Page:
The Gun Club - Fire Of Love - Review
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critics' view

More than 30 years after its initial release, there’s still nothing that sounds exactly like the Gun Club’s Fire of Love. Sure, several indie-rock statesmen, Jack White and Japandroids among them, have cited this L.A.-based punk-roots-blues outfit as an influence. The latter act memorably covered “For the Love of Ivy” in their live shows for years before laying down their own studio vision of the song on the much-beloved 2012 record Celebration Rock. The Canadian pair even stole the Fire of Love lyrical phrase “sexual red” for the same album. To be sure, there are hints of the Gun Club’s fiery punk rhythms coupled with country twang on early Uncle Tupelo tunes. Yet, this Superior Viaduct reissue of the Gun Club’s 1981 debut (which marks the first time the album has been commercially available in over a decade) reminds the listener how singularly weird, consistently wild and relentlessly thrilling this oddball outfit really was.

Fire of Love is in many ways a chronicle of frontman and Texas native Jeffrey Lee Pierce’s search for musical authenticity. Troubled by punk music’s strict formalism, the theatrical singer-songwriter went through periods of obsession with glam rock and reggae before deciding both had become too commercial. American roots music was where it was at, and, by combining the soulfulness of the Delta blues, the emotional honesty of “real” country music (as represented by Johnny Cash) and the musical intensity of punk rock, Pierce found a winning formula. Given a dose of the Flannery O’Connor and Faulkneresque Southern Gothic, the Gun Club’s music was at once fresh and scary.

Chris D. of the Flesh Eaters is credited with producing half of Fire of Love’s tracks as well as designing the eerie, playful album cover, so part of the record’s streamlined, mossy vibe may be attributed to his handiwork. The disc’s opening track, “Sex Beat,” lays down the fundamentals of the Gun Club sound in no ambiguous terms. Ward Dotson’s propulsive, crunchy guitar and Terry Graham’s metronomic drumming creates the perfect punk backdrop for Pierce’s deadpan, half-spoken vocalizing about surreal sex (we get lines like “You make my tropical apartment bed your sacrificial pool” and “We can fuck forever, but you will never get my soul”). The band’s roots base is revealed on the caustic cover of Robert Johnson’s “Preaching the Blues,” wherein Dotson’s slide guitar and Graham’s country shuffle yield an off-kilter downhome vibe.

The group’s influences extend beyond the most revered bluesman from the American past. The Velvet Underground are an obvious reference point on a tune like “Fire Spirit,” which comes off as spoken-word poetry over an animated rock background. “Ghost on the Highway” deconstructs Johnny Cash’s “Tennessee Three” formula, with a hint of “Folsom Prison Blues” being derailed from its train tracks. Album closer “Goodbye Johnny” wallows unashamedly in riff-based, Rolling Stones-like rock ‘n’ roll.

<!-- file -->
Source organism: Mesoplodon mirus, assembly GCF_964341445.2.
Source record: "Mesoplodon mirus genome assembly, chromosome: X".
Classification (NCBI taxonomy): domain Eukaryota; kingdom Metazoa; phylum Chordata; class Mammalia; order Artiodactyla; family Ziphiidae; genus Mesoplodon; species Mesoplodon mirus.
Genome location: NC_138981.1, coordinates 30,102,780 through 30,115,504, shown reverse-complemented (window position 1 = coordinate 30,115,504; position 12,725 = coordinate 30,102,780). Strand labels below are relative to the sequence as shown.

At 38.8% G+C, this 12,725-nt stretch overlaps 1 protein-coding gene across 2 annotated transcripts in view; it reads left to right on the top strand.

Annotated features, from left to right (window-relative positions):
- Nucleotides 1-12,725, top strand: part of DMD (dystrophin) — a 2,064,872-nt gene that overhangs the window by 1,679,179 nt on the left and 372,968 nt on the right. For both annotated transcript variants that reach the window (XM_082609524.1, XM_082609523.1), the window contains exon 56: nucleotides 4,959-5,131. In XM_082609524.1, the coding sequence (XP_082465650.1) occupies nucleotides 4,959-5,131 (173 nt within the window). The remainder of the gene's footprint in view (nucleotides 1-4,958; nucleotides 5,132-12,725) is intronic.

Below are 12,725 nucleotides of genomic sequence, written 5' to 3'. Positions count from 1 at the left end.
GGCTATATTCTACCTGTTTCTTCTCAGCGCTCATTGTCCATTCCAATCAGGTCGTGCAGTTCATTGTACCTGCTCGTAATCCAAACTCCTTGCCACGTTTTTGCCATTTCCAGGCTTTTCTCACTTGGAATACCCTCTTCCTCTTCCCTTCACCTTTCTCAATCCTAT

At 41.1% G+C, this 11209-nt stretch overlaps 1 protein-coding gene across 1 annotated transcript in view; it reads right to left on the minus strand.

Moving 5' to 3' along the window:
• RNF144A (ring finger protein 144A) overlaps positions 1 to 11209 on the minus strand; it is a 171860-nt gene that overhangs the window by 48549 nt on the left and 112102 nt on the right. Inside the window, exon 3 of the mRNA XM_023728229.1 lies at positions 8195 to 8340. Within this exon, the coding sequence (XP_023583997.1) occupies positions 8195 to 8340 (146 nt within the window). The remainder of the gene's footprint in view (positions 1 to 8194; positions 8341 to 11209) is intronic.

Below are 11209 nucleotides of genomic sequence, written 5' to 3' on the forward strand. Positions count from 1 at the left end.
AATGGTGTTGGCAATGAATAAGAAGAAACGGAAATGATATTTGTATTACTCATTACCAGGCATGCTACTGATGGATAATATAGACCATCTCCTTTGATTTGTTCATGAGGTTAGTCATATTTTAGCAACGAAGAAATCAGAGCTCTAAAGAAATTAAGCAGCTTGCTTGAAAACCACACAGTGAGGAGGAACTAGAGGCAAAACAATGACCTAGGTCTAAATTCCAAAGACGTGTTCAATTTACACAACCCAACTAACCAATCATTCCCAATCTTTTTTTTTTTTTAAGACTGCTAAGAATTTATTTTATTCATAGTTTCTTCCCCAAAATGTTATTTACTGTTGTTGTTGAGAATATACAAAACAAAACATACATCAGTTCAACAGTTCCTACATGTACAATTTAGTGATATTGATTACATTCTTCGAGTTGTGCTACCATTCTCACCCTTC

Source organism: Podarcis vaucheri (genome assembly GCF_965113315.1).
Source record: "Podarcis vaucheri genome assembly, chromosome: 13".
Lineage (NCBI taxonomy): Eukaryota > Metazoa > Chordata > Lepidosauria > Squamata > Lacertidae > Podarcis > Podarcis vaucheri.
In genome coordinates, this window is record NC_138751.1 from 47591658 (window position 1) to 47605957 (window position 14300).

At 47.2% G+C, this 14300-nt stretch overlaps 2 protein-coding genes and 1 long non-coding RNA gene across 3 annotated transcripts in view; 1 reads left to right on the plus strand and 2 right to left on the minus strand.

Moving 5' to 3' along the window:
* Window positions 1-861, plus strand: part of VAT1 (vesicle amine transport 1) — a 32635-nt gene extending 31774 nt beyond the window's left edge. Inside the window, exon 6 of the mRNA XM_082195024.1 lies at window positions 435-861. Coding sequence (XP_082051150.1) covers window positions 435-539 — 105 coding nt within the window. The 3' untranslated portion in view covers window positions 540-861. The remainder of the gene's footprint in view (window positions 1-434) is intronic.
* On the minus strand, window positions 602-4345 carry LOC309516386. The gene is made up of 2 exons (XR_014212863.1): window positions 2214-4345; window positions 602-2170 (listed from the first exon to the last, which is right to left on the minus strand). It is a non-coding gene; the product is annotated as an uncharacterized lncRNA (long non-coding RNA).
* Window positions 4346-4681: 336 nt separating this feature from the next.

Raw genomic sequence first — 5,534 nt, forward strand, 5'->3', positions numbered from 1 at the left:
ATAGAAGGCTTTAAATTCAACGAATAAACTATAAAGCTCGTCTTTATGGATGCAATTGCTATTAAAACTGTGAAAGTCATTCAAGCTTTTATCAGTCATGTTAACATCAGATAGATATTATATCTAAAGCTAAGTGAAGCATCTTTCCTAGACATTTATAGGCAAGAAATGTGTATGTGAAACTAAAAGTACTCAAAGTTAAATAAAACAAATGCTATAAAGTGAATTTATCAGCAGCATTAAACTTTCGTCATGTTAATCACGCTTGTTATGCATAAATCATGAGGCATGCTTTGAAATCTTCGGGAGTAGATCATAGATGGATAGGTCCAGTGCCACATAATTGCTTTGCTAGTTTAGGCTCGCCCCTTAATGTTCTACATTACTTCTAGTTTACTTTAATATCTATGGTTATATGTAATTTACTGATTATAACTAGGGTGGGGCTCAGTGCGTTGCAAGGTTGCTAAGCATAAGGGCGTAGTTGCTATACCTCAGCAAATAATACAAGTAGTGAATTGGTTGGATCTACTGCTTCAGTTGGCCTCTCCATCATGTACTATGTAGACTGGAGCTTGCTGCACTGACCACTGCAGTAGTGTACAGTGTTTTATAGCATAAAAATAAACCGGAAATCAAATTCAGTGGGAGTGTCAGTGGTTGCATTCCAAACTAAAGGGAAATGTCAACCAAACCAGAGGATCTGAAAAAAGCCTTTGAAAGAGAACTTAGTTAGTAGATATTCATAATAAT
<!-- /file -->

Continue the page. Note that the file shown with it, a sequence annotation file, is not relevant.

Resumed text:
On an album full of highlights, there’s no mistaking the apotheosis of cool: the one-two punch of “She’s Like Heroin to Me” and “For the Love of Ivy,” the record’s fourth and fifth tracks respectively. “She’s Like Heroin to Me” is a giant “fuck you” to all tender love songs. Pierce sings (or yowls, more accurately) about a love that is at once irresistible and dangerous (“She cannot miss a vein,” he insists) while Dotson’s twangy guitar, Graham’s lopsided country kit and Rob Ritter’s driving bass form their own kind of tantalizing drug. On “Ivy,” the word “hell” is repeated ad nauseam throughout the opening verse, giving us a sense for what this tune is trying to invoke. This Southern revenge fantasy is peppered by bouts of intense rhythm-section energy juxtaposed with moments of nervous quietude. We believe Pierce when he sings, “I was all dressed up like an Elvis from Hell.”

After Fire of Love, the Gun Club would release six additional LPs amidst various lineup changes before Pierce’s untimely death at age 37 in 1996. The group’s leader was known to suffer from a plethora of unfortunate health problems as well as engage in an unyielding party-hard lifestyle. While each of the group’s subsequent releases had its own merits, none of them quite recaptured the quirky energy of the Gun Club’s auspicious debut. This re-release will allow a whole new generation to take in the album’s spine-chilling, goosebump-inducing vibes. Fire of Love has lain dormant for far too long.

Jacob Adams
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Spectrum Culture arose from the need for a website that reviews music and films. Well, not really. There are millions out there. But, I am fairly certain we are the first to include a food section with music and film coverage. Why food? It seems these days that all film and music snobs are also food connoisseurs in their own right. Rather than be news-driven like many of the major webzines, Spectrum Culture will devote itself to features and reviews. Our readers will expect great writing that is both intellectual and irreverent. Instead of hell-bent, indie-only coverage, our writers are allowed to explore whatever interests them. If someone wants to explore the newest High School Musical film, fine! As long as the review is thoughtful and intelligent, we feel our readers will appreciate it. Call us an indie site with big aspirations. I hope your love of music, film and food led you to our site. Enjoy!
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